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Should The NFL Have A "Strike Zone" For Tackles?

By Edited Apr 23, 2015 0 0

The NFL has made a conserted effort over the past few years to look into player safety. Specifically they are concerned with concussions and players taking blows to the head. Various rules have been made to protect quarterbacks and defenseless wide receivers. This is creating a situation in which defenders have no choice but to go low in fear that they will get flagged or fined. Are these rule changes actually making the game more dangerous, and threatening more players careers by getting tackled at the knees?

Just this past weekend New England Patriots tight end Rob Grownkowski was carted off the field after a safety from the Cleveland Browns went low to tackle the Patriots best receiver. This is just one of many cases this season where a defender has made the decision to take a guy out at the knees. A handful of big named players in the league have had their seasons come to an end on hits just like this one.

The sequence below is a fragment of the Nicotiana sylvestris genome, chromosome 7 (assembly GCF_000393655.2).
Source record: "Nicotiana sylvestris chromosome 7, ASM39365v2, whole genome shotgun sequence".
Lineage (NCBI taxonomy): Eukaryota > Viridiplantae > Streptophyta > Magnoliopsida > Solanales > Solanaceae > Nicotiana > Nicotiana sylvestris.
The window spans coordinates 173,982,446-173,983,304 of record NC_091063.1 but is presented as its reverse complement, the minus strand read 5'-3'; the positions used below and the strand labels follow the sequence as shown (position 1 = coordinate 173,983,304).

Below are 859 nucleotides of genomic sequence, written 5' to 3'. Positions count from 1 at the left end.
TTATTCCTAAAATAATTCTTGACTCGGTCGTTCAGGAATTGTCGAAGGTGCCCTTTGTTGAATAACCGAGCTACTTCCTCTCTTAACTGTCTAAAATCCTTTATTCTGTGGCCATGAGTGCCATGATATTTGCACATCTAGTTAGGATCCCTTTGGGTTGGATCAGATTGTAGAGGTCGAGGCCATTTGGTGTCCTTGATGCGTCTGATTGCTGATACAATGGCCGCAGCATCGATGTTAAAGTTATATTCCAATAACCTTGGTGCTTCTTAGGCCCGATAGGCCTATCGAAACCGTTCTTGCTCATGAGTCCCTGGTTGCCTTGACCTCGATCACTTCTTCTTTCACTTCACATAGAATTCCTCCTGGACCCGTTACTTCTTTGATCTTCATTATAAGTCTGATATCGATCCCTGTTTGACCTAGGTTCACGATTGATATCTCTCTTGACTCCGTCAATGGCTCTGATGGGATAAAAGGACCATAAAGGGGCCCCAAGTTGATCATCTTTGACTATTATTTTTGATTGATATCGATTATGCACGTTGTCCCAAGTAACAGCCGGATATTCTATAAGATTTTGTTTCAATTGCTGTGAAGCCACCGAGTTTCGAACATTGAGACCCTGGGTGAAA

These injuries in conjunction with talks of concussions has led to serious debate about whether there should be a "strike zone" for defenders to tackle receivers and running backs. By strike zone they would refer to hits above the knees but below the head. There are many differing views on what this would mean to the game of football. 

With former players looking for compensation from the NFL for concussion related issues, the NFL has had its hand forced in needing to take shots to the head out of the game. This forces smaller defenders to go for the legs of receivers (especially large receivers) which has its side effects (big time knee injuries).

My argument for not creating a strike zone is this: It is football. I understand protecting the head and I am all for it. I think it is dirty to lead with the head on a defenseless receiver. Leading with the head is a clear intent to hurt. Tackling below the knees is a must, though. Rob Gronkowski is a 6 foot 6, 265 pound man. T.J. Ward is the safety who attempted to tackle Gronkowski, and he comes in at 5 foot 10, 200 pounds. If Ward were to try and tackle Gronk at the waist he more than likely would have injured himself. What did you expect him to do? Tackle high and get run over?

This is football and players need to be allowed to play football. Referees need to be able to acknowledge the difference between a dirty hit and a tackle. They are out there to officiate the game, so lets allow them to do just that. The NFL should allow intent to be a part of its officiating. If this were the case there would be absolutely no need to create any "strike zone" for which defenders were allowed to hit.



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